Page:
As a former prosecutor, I am writing to offer my thoughts about the opinion of the Alaska Supreme Court in John Doe v. State of Alaska, Supreme Court No. S16748.
On June 14, the Supreme Court issued a decision that preserves the Alaska Sex Offender Registry Act (ASORA). The court denied John Doe’s request to be released from his requirement to register as a sex offender because he had been convicted for a sex crime in another state. The court also denied his request to declare the ASORA unconstitutional.
ASORA still exists, and recently, there were 3,531 entries on the list. A wide range of crimes require registration, from murder in the course of a sexual offense to distributing indecent material to minors, known as “sexting.” ASORA continues to require the Department of Public Safety to maintain a central registry of sex offenders which is accessible to the public. It is worth noting that sex offenders are not required to register until they are released from prison, which means they are in our communities.
The Supreme Court, through its opinion in John Doe, established a right for sex offenders to file a separate civil lawsuit for removal from the registry. In order to be removed, sex offenders will have to prove they no longer pose a risk to the public. The Supreme Court noted that a majority of states already provide sex offenders with the right to these types of hearings. The Supreme Court acknowledged that the superior court will have to develop the individualized risk assessment hearings, with input from the parties and expert witnesses. Even though the opinion did not specifically address whether victims will have the right to participate in the hearings, I hope the superior court will provide that right to victims.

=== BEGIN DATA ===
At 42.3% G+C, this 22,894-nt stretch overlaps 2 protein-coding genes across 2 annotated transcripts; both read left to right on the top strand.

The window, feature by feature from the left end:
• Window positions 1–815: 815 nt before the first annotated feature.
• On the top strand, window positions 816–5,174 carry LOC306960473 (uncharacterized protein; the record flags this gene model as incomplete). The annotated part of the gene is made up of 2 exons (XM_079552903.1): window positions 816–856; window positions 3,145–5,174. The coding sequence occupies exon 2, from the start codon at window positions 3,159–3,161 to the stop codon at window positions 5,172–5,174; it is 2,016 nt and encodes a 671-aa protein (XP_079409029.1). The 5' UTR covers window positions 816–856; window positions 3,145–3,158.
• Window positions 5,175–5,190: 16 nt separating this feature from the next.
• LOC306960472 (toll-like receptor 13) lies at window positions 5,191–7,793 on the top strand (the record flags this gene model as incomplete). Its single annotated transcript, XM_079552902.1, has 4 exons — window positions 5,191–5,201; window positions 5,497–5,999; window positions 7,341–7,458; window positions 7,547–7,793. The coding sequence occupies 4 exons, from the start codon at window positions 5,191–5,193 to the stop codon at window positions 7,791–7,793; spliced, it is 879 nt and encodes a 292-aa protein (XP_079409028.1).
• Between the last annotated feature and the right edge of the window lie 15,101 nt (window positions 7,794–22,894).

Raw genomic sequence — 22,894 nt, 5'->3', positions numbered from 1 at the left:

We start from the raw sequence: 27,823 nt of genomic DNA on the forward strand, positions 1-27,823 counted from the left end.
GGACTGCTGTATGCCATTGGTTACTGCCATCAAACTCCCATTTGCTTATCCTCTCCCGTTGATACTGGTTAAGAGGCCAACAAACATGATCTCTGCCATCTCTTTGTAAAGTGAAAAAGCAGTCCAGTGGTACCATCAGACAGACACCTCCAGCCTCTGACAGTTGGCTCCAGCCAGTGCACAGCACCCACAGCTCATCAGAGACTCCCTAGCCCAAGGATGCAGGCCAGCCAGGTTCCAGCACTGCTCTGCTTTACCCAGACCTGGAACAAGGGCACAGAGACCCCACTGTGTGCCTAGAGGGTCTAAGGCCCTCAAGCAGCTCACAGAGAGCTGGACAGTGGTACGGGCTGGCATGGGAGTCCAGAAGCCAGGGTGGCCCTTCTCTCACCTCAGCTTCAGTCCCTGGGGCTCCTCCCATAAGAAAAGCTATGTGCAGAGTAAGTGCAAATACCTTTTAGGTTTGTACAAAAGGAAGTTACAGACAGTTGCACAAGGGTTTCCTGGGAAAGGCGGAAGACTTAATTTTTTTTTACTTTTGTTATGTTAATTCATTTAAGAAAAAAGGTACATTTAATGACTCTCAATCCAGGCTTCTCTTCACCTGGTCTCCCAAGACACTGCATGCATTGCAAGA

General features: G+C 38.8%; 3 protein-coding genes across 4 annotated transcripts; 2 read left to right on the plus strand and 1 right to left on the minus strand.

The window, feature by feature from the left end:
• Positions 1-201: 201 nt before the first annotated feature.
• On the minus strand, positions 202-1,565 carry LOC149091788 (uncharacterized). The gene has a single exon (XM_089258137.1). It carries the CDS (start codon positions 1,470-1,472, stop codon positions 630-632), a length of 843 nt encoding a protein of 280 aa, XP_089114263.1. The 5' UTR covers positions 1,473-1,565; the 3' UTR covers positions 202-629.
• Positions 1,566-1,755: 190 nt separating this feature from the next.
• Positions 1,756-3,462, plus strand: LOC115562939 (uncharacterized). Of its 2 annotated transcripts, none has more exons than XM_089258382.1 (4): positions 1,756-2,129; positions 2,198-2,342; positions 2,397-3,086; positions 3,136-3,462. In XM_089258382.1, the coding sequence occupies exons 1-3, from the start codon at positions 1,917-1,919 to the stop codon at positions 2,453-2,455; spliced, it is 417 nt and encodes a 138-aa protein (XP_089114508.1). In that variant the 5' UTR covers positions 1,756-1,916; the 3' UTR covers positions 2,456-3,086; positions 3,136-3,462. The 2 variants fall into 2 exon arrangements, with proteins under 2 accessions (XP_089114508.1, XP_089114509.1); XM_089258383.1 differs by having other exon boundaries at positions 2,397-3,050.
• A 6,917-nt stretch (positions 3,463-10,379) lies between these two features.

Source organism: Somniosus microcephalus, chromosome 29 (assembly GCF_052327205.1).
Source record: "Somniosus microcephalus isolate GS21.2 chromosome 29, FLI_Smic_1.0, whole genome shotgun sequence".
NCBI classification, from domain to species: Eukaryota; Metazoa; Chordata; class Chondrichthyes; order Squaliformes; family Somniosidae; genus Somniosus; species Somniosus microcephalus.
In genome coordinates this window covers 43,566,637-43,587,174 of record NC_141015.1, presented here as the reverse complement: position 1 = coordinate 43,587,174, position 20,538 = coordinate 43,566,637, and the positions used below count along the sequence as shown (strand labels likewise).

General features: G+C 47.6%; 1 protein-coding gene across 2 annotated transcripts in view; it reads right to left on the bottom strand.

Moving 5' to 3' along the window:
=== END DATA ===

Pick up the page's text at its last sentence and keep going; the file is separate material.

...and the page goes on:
Chief Justice Joel Bolger and Justice Craig Stowers raised genuine concerns about the opinion in their dissenting opinion. I share many of their concerns and I am concerned the superior court is already overwhelmed by its caseload. I anticipate many sex offenders will seek to be removed from the registry, which will stress the limited resources of the Alaska Court System and the Department of Law.
Ultimately, I do not believe that the Supreme Court’s opinion in John Doe makes Alaska less safe. Rather, sex offenders now have significant incentive to rehabilitate themselves in order to have a chance at removal from the registry. The opportunity for sex offenders to have a chance at removal from the registry strikes an appropriate balance between the need to protect the public and the principle of reformation.
• Clint Campion is in private practice as a member of Sedor, Wendlandt, Evans & Filippi, LLC. He served as a state prosecutor for nine years, including three years as the Anchorage District Attorney. He previously served as a Judge Advocate in the U.S. Army for nine years.